Fig. 3.
The main path of network growth. (a) An NJ tree based on dz = 1/(1 + eZ), where Z is the Z score for interaction tendencies from Fig. 2 a. (b) An NJ tree based on dz′ = 1/(1 + eZ), where Z is the Z score for the average shortest path ...

The positioning of b001111 (conserved between Archaea and Eukaryotes) and b110011 (conserved between Eubacteria and Eukaryotes) is consistent with the symbiotic hypothesis of the eukaryotic origin that argues for an archaeal host and a eubacterial symbiont (43).

Likewise, through the transformation, dz = 1/(1+ eZ), of the Z scores of the average shortest paths, we inferred an NJ tree with the same branching pattern (Fig. 3b). Therefore, by using two independent measurements, we observed that network evolution mirrors the universal tree of life.

Isotemporal Clusters in the Network. By using a single-linkage clustering method (44), we isolated the isotemporal clusters in the yeast protein interaction network by merging interacting proteins from the same isotemporal category into one node (see Fig. 6, which is published as supporting information on the PNAS web site). To estimate the clustering significance, we again used the isomorphic MS02 null model. For most isotemporal categories with relatively large populations, the numbers of their isotemporal clusters are significantly lower than the random expectations (Table 1). This result further supports the role of synergistic selection during network evolution. It is possible that new proteins are randomly added to the network. A single new addition to the network is more likely to be functionally irrelevant or deleterious, and tends to be filtered out during evolution, whereas additions of several interacting new proteins are more likely to be functional relevant and preserved. The observed isotemporal clusters and the proposed synergistic selection are consistent with the observed modularity in biological networks (7, 45).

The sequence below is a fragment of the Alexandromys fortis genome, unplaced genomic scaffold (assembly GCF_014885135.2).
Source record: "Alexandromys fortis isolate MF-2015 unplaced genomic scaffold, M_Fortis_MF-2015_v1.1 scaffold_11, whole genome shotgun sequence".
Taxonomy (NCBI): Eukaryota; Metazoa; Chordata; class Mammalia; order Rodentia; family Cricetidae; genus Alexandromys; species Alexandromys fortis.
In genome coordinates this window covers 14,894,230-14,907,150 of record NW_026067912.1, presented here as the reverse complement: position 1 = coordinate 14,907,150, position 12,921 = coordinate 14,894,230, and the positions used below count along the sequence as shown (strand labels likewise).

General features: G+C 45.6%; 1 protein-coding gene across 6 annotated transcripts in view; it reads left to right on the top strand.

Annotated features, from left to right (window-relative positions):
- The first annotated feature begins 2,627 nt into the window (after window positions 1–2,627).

Table 1.
Numbers and sizes of major isotemporal clusters


Although we used the best annotated data available at the time of this study, the problems of false-positive and false-negative (14, 30, 4650) data were not completely avoided. There is also the biased coverage toward conserved proteins (30). All these factors, however, likely affect the inter- and intracategory interactions randomly and so may not alter our main conclusions.

Our isotemporal classification of yeast proteins is limited by the sequence similarity search, the methods chosen to define orthologous groups, and the number of genomes available. These limitations, however, would largely affect the bits with 0 in the b coding scheme and would contribute to the large sample sizes of b000000 and b000001. Possibly, some b000011 proteins have been misclassified as b000001, and some b000001 proteins have been misclassified as b000000. As a result, some true b000011-b111111 associations may have been misclassified as b000001-b111111 or b000000-b111111. These misclassifications may affect both b000000 and b000001 to a similar extent and therefore may not drastically alter the inferred intercategory association tendencies among these categories. In addition, misclassification decreases intracategory Z scores, which means that the true intracategory association is actually more significant than estimated above.